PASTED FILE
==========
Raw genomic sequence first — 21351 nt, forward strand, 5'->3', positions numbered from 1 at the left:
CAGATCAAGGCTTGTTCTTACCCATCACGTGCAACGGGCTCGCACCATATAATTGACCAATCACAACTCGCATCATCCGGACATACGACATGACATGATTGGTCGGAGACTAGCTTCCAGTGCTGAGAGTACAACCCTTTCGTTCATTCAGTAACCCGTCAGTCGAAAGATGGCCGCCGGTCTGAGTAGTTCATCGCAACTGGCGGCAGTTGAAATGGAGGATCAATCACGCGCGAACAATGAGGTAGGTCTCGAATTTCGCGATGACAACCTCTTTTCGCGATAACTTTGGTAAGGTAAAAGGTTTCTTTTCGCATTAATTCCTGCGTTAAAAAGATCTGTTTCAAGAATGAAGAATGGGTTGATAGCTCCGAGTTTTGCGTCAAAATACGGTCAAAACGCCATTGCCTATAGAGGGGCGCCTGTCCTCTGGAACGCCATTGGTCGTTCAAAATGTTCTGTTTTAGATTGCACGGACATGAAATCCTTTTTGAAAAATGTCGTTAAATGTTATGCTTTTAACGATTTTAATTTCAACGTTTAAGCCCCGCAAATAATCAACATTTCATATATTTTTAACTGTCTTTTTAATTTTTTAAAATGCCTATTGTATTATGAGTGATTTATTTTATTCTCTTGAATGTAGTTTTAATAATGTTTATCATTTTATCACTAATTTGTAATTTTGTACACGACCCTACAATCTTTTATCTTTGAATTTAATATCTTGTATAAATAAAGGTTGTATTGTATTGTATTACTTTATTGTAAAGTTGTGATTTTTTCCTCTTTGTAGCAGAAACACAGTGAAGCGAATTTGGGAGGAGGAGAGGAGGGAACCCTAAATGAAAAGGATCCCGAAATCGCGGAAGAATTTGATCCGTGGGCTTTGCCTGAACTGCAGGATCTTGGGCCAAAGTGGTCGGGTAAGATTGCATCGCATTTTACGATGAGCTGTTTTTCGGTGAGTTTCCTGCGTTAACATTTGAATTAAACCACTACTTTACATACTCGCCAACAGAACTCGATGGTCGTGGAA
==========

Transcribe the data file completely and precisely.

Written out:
Raw genomic sequence first — 21351 nt, forward strand, 5'->3', positions numbered from 1 at the left:
CAGATCAAGGCTTGTTCTTACCCATCACGTGCAACGGGCTCGCACCATATAATTGACCAATCACAACTCGCATCATCCGGACATACGACATGACATGATTGGTCGGAGACTAGCTTCCAGTGCTGAGAGTACAACCCTTTCGTTCATTCAGTAACCCGTCAGTCGAAAGATGGCCGCCGGTCTGAGTAGTTCATCGCAACTGGCGGCAGTTGAAATGGAGGATCAATCACGCGCGAACAATGAGGTAGGTCTCGAATTTCGCGATGACAACCTCTTTTCGCGATAACTTTGGTAAGGTAAAAGGTTTCTTTTCGCATTAATTCCTGCGTTAAAAAGATCTGTTTCAAGAATGAAGAATGGGTTGATAGCTCCGAGTTTTGCGTCAAAATACGGTCAAAACGCCATTGCCTATAGAGGGGCGCCTGTCCTCTGGAACGCCATTGGTCGTTCAAAATGTTCTGTTTTAGATTGCACGGACATGAAATCCTTTTTGAAAAATGTCGTTAAATGTTATGCTTTTAACGATTTTAATTTCAACGTTTAAGCCCCGCAAATAATCAACATTTCATATATTTTTAACTGTCTTTTTAATTTTTTAAAATGCCTATTGTATTATGAGTGATTTATTTTATTCTCTTGAATGTAGTTTTAATAATGTTTATCATTTTATCACTAATTTGTAATTTTGTACACGACCCTACAATCTTTTATCTTTGAATTTAATATCTTGTATAAATAAAGGTTGTATTGTATTGTATTACTTTATTGTAAAGTTGTGATTTTTTCCTCTTTGTAGCAGAAACACAGTGAAGCGAATTTGGGAGGAGGAGAGGAGGGAACCCTAAATGAAAAGGATCCCGAAATCGCGGAAGAATTTGATCCGTGGGCTTTGCCTGAACTGCAGGATCTTGGGCCAAAGTGGTCGGGTAAGATTGCATCGCATTTTACGATGAGCTGTTTTTCGGTGAGTTTCCTGCGTTAACATTTGAATTAAACCACTACTTTACATACTCGCCAACAGAACTCGATGGTCGTGGAA